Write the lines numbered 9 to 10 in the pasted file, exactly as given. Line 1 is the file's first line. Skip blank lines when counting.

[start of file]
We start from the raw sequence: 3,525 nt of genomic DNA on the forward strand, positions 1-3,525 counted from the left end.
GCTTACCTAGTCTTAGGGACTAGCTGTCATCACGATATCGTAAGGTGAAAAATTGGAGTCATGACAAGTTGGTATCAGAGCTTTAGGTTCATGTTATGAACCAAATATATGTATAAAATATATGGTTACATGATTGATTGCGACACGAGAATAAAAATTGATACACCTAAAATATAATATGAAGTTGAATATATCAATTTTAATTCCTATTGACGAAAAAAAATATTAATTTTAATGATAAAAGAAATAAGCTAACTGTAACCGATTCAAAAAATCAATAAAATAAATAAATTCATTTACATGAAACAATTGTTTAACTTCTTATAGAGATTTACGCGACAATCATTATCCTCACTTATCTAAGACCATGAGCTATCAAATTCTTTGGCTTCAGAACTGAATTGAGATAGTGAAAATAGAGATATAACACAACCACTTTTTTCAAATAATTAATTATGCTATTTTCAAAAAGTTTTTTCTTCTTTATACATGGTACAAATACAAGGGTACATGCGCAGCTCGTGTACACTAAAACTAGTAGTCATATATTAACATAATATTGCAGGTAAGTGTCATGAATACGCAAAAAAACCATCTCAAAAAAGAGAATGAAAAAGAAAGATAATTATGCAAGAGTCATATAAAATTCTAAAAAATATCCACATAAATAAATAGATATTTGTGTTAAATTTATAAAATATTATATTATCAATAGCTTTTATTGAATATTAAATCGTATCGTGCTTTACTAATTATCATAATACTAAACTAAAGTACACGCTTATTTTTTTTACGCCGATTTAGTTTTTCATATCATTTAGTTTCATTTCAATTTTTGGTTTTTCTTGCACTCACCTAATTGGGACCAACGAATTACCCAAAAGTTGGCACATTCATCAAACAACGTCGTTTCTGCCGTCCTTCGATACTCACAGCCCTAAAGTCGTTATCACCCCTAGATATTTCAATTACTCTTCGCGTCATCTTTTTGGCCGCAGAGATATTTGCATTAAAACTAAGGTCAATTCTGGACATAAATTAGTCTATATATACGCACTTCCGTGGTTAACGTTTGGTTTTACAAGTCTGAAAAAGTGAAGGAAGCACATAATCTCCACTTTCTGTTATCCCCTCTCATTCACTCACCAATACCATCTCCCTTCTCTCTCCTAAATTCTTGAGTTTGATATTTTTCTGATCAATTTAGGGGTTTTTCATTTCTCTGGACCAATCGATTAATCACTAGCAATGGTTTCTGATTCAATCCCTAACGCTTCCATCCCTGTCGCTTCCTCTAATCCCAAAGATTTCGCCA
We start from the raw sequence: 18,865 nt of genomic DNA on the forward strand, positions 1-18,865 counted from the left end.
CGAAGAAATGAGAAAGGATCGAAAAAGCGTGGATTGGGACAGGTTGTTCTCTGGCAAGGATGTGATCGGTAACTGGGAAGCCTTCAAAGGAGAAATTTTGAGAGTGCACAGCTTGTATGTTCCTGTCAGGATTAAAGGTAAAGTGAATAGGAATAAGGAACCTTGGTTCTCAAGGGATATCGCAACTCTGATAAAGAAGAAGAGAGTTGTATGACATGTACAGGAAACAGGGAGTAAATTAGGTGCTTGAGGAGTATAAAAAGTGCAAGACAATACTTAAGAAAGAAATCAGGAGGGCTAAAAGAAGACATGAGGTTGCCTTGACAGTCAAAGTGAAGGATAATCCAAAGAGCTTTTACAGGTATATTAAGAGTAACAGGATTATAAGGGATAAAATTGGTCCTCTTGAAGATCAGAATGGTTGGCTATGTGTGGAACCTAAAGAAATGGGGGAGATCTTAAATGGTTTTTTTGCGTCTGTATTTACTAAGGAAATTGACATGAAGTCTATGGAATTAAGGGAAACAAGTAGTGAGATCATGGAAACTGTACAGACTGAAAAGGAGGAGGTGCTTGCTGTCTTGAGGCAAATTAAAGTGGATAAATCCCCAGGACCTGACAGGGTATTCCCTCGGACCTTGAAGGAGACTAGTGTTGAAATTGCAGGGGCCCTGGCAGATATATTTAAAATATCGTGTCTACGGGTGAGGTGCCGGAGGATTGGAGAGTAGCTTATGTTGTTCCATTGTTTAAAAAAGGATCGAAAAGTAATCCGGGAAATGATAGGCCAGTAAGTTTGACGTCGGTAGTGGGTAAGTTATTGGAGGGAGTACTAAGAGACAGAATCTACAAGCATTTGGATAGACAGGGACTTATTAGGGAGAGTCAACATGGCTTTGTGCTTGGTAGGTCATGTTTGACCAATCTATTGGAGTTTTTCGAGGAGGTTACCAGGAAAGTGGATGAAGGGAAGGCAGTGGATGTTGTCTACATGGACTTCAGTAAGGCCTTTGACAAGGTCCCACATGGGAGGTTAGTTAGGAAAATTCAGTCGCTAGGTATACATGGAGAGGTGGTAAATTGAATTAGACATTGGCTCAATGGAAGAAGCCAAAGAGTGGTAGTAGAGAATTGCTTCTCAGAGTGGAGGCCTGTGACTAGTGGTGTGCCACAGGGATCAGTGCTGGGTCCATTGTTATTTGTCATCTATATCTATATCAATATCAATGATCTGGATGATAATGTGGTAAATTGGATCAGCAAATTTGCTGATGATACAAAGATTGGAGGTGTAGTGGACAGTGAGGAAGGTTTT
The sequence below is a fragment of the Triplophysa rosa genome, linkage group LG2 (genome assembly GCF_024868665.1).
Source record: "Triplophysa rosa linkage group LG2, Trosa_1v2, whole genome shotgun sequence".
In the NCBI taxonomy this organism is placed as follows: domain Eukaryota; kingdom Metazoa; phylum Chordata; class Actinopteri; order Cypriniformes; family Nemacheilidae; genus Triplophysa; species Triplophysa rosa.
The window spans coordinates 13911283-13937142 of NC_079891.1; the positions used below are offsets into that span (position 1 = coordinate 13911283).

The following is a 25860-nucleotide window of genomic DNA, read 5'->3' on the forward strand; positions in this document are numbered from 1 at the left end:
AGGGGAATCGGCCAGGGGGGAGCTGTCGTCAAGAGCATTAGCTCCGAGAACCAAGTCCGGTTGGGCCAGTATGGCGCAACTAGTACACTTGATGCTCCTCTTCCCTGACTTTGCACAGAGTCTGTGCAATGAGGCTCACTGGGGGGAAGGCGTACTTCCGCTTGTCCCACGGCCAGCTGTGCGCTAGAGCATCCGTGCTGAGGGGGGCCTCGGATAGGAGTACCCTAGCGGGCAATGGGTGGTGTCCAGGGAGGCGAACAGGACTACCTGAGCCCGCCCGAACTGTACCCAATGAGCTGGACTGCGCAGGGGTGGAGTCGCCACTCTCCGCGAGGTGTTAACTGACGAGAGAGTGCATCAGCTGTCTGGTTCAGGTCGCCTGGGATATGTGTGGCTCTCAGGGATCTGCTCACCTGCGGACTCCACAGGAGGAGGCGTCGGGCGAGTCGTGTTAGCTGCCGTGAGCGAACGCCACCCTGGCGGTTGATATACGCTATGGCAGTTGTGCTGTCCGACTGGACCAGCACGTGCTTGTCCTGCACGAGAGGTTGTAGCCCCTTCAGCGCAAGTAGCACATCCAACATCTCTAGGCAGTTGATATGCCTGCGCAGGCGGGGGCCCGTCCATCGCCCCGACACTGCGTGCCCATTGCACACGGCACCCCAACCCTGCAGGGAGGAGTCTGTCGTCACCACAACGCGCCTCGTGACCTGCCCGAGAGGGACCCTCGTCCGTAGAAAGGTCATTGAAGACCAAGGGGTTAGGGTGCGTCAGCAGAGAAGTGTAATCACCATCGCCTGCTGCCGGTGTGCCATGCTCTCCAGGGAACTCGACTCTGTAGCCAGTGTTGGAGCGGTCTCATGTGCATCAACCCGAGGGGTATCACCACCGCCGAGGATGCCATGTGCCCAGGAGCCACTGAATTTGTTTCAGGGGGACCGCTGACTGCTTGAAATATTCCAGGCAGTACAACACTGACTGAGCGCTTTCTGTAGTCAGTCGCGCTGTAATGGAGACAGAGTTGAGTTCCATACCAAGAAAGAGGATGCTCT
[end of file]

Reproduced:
The following is a 25860-nucleotide window of genomic DNA, read 5'->3' on the forward strand; positions in this document are numbered from 1 at the left end:
AGGGGAATCGGCCAGGGGGGAGCTGTCGTCAAGAGCATTAGCTCCGAGAACCAAGTCCGGTTGGGCCAGTATGGCGCAACTAGTACACTTGATGCTCCTCTTCCCTGACTTTGCACAGAGTCTGTGCAATGAGGCTCACTGGGGGGAAGGCGTACTTCCGCTTGTCCCACGGCCAGCTGTGCGCTAGAGCATCCGTGCTGAGGGGGGCCTCGGATAGGAGTACCCTAGCGGGCAATGGGTGGTGTCCAGGGAGGCGAACAGGACTACCTGAGCCCGCCCGAACTGTACCCAATGAGCTGGACTGCGCAGGGGTGGAGTCGCCACTCTCCGCGAGGTGTTAACTGACGAGAGAGTGCATCAGCTGTCTGGTTCAGGTCGCCTGGGATATGTGTGGCTCTCAGGGATCTGCTCACCTGCGGACTCCACAGGAGGAGGCGTCGGGCGAGTCGTGTTAGCTGCCGTGAGCGAACGCCACCCTGGCGGTTGATATACGCTATGGCAGTTGTGCTGTCCGACTGGACCAGCACGTGCTTGTCCTGCACGAGAGGTTGTAGCCCCTTCAGCGCAAGTAGCACATCCAACATCTCTAGGCAGTTGATATGCCTGCGCAGGCGGGGGCCCGTCCATCGCCCCGACACTGCGTGCCCATTGCACACGGCACCCCAACCCTGCAGGGAGGAGTCTGTCGTCACCACAACGCGCCTCGTGACCTGCCCGAGAGGGACCCTCGTCCGTAGAAAGGTCATTGAAGACCAAGGGGTTAGGGTGCGTCAGCAGAGAAGTGTAATCACCATCGCCTGCTGCCGGTGTGCCATGCTCTCCAGGGAACTCGACTCTGTAGCCAGTGTTGGAGCGGTCTCATGTGCATCAACCCGAGGGGTATCACCACCGCCGAGGATGCCATGTGCCCAGGAGCCACTGAATTTGTTTCAGGGGGACCGCTGACTGCTTGAAATATTCCAGGCAGTACAACACTGACTGAGCGCTTTCTGTAGTCAGTCGCGCTGTAATGGAGACAGAGTTGAGTTCCATACCAAGAAAGAGGATGCTCT